This morning I had an interesting experience. I want to get a new bike from REI using rebate money I earned from me REI Visa card. REI also does a thing where you get 20% off one full priced item during "rebate season." I stopped at REI on the way to the airport to look at the bike and give it a test drive. I liked it. But I wasn't really ready to buy yet. But the thought of the 20% discount ending on Saturday was pushing me to buy today. Then I found out that the 20% discount doesn't apply to bikes (except the house brand). Suddenly the pressure to buy was gone. The odd thing is that I was relieved to find out that I was not going to save hundreds of dollars.
This illustrates something I too often fail to realize: discounts, coupons, rebates, and points--indeed the entire apparatus of loyalty in modern retail--are a source of untold stress and inconvenience. We'll do almost anything to save a little money without counting the cost of that reward. We all know people who have elaborate systems for keeping track of coupons, discounts, and point programs. I have a few such programs that I succumb to: frequent flyer miles and REI rebates. Anyone who has ever used frequent flyer miles can testify to the inconvenience and frustration they cause. And yet we let these programs drive our behavior in unnatural ways.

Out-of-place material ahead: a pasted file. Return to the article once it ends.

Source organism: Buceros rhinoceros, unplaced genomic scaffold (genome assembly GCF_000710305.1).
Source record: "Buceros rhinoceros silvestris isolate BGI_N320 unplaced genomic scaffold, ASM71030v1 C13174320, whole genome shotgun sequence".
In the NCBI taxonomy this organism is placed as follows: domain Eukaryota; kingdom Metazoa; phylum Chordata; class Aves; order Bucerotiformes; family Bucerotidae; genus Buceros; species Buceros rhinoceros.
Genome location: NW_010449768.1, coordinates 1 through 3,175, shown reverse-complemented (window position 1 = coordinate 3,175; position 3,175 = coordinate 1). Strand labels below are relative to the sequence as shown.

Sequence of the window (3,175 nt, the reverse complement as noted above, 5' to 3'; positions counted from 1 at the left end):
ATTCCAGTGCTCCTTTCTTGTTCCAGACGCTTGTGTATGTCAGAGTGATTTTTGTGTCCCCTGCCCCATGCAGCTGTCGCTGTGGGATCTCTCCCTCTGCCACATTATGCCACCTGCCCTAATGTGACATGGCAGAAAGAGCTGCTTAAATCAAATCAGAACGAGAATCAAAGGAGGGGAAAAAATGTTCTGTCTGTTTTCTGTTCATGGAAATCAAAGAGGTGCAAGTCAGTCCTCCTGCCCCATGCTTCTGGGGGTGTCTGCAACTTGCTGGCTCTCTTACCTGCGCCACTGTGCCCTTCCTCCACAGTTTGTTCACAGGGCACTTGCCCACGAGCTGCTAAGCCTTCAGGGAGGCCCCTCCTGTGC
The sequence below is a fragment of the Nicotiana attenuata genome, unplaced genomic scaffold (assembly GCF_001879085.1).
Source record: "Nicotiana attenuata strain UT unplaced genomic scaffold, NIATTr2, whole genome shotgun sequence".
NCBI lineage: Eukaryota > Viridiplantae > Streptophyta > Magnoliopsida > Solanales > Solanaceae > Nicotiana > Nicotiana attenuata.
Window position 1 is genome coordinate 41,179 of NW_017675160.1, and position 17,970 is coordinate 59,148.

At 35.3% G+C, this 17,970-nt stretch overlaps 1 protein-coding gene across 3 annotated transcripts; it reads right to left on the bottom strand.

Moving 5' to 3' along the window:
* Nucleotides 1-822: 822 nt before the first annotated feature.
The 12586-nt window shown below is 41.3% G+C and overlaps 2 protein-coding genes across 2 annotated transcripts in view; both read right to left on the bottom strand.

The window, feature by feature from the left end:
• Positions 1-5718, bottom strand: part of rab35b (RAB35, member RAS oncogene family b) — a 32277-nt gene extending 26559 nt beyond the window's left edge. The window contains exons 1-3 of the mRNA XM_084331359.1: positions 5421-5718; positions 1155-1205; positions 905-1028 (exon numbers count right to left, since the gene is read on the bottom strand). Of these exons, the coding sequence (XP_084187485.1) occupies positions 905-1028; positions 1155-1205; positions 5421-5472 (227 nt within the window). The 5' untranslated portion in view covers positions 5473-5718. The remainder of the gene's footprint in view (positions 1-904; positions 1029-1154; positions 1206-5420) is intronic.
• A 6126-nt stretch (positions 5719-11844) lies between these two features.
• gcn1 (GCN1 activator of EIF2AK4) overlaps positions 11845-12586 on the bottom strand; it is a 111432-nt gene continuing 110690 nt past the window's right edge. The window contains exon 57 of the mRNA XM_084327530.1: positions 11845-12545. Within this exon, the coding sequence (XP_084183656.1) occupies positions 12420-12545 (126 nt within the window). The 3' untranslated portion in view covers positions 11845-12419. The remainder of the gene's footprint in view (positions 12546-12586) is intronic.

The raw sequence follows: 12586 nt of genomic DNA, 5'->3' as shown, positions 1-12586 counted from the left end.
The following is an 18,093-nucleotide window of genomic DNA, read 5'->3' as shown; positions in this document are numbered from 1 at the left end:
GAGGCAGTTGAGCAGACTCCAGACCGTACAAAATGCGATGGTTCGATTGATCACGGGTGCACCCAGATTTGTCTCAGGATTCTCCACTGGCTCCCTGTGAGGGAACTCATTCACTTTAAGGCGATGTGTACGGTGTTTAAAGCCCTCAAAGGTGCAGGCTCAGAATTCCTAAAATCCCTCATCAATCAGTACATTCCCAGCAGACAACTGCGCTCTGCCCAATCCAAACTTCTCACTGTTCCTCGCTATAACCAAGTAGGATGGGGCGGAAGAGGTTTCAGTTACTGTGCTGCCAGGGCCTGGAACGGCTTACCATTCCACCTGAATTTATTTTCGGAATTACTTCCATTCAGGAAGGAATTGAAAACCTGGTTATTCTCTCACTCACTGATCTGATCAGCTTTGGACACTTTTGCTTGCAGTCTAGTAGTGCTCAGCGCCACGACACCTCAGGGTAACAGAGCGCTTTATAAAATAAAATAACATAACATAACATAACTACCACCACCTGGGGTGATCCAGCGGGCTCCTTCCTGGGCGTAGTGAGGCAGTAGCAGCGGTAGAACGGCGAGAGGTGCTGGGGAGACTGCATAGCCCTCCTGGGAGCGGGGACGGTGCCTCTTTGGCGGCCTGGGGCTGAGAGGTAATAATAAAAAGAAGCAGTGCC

Would we all be happier if we just spent a little more money and gave up coupons and discounts? To that end, would we all be happier if we just had fewer things? Probably. I'm not sure where this goes personally, but the experience was so defining that I'll be thinking about it for a good while.